Expression levels of AmIRS and AmPTEN fulfil the expectation that the proteins in the insulin signalling pathway are expressed at a low level to sustain replacement. They were expressed at low levels throughout the experimental period. The only deviation from this pattern was for AmPTEN in queen larvae switched to the worker diet as 3rd instars. PTEN is a phosphatase that inhibits the insulin pathway and down regulation of the IR/PI3K pathway is essential for responding appropriately to inferior nutrition (Britton et al., 2002). QQW larvae, for which royal jelly was replaced with the inferior worker jelly in the 3rd instar, expression rose sharply, suggesting that sudden deterioration in food quality causes enhanced inhibition of the response to an insulin-like peptide.

Potential relationship of insulin signalling to juvenile hormone synthesis

The role of juvenile hormone (JH) in caste determination in honey bees is well known, with differences in larval diet correlated with differences in hormone titres (Rachinsky et al., 1990). Nurse workers produce different larval diets through different mixtures of glandular secretions, crop contents and, in older worker larvae, pollen. Morphological changes in queen and worker larvae appear during the third day and instar when the size of the corpora allata of queen larvae increases more quickly than those of workers (Dogra et al., 1977). Then, in queen larvae, both JH synthesis by the corpora allata in vitro and JH titres peak during the fourth day and instar in vivo (Rachinsky et al., 1990; Rembold et al., 1992). At this time queen larvae are also the most sensitive to treatment by exogenous JH (Wirtz, 1973). Switching diets at this time is no longer effective in producing functional queens. The system can be pushed, however, by switching larvae to royal jelly and treating them with JH (Dietz et al., 1979). The combination probably mimics an earlier switch to royal jelly, by adding supplementary JH to the small amount that can be stimulated endogenously by the late transfer.

In honey bee queens, both AmILP-1 and AmIR-2 are expressed at high levels by 24 h post grafting (40 h in age). JH levels begin to rise towards the end of this period, peak during the 3rd instar (∼48–72 h), and remain high for the duration of the larval period (Rembold et al., 1992). The temporal relationship of diet, levels of AmILP-1 and AmIR-2, and JH titre differences is extremely suggestive, but non-etheless circumstantial. In many insect species, nutrition and JH levels are correlated in adult females, with better nutrition resulting in higher JH levels and, as a result, egg production (Wheeler, 1996). But in both larval development and egg production in insects, how nutritional information results in increased JH synthesis by the corpora allata glands still largely unknown. Recent evidence from D. melanogaster with mutant insulin receptors has shown that corpora allata in vitro have greatly reduced rates of JH synthesis. In wild-type flies, axons that react positively to antibodies to allatropin are abundant in the brain and reach into the CC/CA complex. In mutant flies, however, these are less reactive, suggesting that level of allatotropins are correlated with activity of the insulin signalling pathway (Tu et al., 2005). An extracted allatotropic peptide that irreversibly stimulates JH production by corpora allata has been detected in the brain and SEG of prepupal honey bees (Rachinsky, 1996). Manduca allatotropin irreversibly stimulates release from CA in feeding stage worker larvae (Rachinsky & Feldlaufer, 2000), but does not overcome a block on the last step in JH synthesis (Rachinsky et al., 2000). Commercial monoclonal antibody to Manduca allatotropin shows no immunoreactivity with brains of bee larvae (Glasscock et al., 2005), a result that is consistent with the apparent lack of a protein in the honey bee genome that has significant homology to it. Interestingly, one enzyme that catalyses an early step in JH III synthesis, HMG coenzyme A reductase, is expressed at much higher levels in 3rd-instar queens than in workers of the same age (Evans & Wheeler, 2000).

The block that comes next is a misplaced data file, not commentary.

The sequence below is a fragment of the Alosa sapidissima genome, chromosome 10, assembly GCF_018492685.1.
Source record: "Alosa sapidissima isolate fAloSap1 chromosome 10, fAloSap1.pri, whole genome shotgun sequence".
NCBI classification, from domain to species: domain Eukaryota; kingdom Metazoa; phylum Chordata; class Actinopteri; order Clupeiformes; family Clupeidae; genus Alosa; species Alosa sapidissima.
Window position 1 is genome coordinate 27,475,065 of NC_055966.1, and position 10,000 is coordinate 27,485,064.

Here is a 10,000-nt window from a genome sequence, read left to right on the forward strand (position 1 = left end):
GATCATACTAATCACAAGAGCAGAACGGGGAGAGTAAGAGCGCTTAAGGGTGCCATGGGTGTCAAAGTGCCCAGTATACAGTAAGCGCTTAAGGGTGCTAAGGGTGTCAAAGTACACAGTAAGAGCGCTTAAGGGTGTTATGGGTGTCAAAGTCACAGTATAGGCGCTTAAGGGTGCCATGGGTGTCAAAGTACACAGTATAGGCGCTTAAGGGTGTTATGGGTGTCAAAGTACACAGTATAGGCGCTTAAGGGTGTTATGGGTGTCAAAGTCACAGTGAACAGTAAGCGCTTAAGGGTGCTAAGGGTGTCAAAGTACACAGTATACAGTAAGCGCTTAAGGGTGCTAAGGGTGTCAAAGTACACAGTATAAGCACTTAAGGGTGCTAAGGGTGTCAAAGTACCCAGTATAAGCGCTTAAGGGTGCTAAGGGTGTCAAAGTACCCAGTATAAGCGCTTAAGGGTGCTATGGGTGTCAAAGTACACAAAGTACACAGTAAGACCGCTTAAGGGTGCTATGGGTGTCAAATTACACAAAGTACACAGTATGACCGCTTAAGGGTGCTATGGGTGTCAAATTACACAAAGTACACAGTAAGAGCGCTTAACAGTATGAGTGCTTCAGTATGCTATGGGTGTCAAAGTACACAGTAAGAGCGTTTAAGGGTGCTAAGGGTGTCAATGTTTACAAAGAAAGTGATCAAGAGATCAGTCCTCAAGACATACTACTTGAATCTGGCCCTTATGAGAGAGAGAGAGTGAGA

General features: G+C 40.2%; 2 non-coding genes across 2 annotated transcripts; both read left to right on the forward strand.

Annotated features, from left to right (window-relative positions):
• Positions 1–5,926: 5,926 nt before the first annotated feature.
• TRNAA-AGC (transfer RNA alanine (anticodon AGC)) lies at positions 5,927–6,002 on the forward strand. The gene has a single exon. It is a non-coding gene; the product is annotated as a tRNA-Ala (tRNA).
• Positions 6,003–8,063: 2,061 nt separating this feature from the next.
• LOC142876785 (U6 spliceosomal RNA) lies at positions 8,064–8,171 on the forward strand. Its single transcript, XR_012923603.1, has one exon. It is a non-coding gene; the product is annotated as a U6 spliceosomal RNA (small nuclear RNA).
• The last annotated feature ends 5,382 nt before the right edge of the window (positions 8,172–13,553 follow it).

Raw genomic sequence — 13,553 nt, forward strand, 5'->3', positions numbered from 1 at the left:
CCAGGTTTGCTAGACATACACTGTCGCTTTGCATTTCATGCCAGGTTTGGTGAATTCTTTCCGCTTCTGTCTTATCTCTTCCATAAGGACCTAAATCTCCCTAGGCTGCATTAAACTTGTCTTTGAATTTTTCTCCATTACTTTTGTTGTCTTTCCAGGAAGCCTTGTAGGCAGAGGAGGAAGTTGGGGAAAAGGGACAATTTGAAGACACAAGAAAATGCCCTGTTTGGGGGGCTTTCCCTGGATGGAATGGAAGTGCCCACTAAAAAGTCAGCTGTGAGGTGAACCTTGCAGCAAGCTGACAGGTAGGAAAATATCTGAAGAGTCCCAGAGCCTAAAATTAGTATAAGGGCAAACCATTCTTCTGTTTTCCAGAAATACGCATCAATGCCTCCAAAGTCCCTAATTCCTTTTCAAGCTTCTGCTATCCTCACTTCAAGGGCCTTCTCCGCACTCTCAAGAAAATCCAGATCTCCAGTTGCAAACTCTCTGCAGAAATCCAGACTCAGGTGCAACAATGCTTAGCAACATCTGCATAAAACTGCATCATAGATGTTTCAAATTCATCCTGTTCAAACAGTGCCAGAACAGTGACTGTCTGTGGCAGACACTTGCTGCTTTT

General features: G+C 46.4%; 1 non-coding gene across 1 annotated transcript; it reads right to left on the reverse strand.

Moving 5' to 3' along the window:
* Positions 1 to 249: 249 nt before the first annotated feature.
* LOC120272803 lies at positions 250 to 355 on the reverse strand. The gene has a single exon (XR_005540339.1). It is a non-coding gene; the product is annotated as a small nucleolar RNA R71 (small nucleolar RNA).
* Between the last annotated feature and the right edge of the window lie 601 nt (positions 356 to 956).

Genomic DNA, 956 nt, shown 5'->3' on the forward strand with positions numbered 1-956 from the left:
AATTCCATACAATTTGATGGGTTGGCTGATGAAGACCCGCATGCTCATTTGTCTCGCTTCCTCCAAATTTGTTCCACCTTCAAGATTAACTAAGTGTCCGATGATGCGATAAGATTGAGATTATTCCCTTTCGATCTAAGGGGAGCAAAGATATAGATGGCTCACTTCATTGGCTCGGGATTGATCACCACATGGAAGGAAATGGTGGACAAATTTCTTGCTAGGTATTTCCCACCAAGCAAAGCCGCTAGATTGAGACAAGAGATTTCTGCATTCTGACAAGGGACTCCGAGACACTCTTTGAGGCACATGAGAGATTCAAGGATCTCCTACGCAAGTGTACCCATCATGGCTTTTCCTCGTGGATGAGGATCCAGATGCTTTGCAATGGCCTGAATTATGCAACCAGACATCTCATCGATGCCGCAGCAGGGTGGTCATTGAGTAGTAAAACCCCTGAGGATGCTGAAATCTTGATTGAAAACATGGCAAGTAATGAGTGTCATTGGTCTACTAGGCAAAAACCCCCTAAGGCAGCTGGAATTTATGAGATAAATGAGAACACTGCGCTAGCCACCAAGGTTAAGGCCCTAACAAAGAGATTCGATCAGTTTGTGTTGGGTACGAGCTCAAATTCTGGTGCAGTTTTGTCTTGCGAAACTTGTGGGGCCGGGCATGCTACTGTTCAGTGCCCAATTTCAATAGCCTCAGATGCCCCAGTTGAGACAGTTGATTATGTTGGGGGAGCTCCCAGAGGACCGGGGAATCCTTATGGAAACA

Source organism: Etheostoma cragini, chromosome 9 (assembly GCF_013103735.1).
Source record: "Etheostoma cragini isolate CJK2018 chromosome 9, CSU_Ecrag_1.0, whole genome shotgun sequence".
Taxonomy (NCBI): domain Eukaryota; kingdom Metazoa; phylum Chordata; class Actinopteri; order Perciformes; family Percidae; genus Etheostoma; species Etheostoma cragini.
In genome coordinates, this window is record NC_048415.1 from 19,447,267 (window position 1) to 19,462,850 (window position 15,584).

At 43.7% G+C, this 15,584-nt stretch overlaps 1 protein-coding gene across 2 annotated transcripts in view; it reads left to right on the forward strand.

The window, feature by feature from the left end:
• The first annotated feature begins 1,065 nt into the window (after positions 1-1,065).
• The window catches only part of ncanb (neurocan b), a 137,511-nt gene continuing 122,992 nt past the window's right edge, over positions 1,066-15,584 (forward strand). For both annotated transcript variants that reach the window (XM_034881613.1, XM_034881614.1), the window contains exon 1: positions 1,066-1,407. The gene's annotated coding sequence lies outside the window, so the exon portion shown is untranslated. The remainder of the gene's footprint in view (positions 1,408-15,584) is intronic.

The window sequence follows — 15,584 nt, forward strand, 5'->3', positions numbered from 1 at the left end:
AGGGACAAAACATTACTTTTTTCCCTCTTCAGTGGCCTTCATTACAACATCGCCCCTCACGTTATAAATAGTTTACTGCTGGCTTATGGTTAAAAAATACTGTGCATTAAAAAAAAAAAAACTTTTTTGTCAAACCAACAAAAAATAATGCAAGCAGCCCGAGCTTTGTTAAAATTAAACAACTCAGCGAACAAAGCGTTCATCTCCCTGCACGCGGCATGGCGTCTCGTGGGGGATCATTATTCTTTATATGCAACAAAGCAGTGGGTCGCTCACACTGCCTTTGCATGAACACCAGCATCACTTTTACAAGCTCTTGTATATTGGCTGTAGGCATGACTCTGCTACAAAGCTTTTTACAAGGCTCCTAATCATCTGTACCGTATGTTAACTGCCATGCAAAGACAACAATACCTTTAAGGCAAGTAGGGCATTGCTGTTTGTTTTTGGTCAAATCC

We have shown that a honey bee insulin-like peptide (AmILP-1) is expressed at very high levels in queen larvae at a time that suggests a link between the insulin signalling pathway and the synthesis and release of juvenile hormone. Expression of protein members of the insulin pathway appear to be related in functional ways to diet quality. With the availability of the honey bee genome, expression levels of other important proteins in the insulin signalling pathway, as well as other pathways integrated with it, are now more accessible than ever before.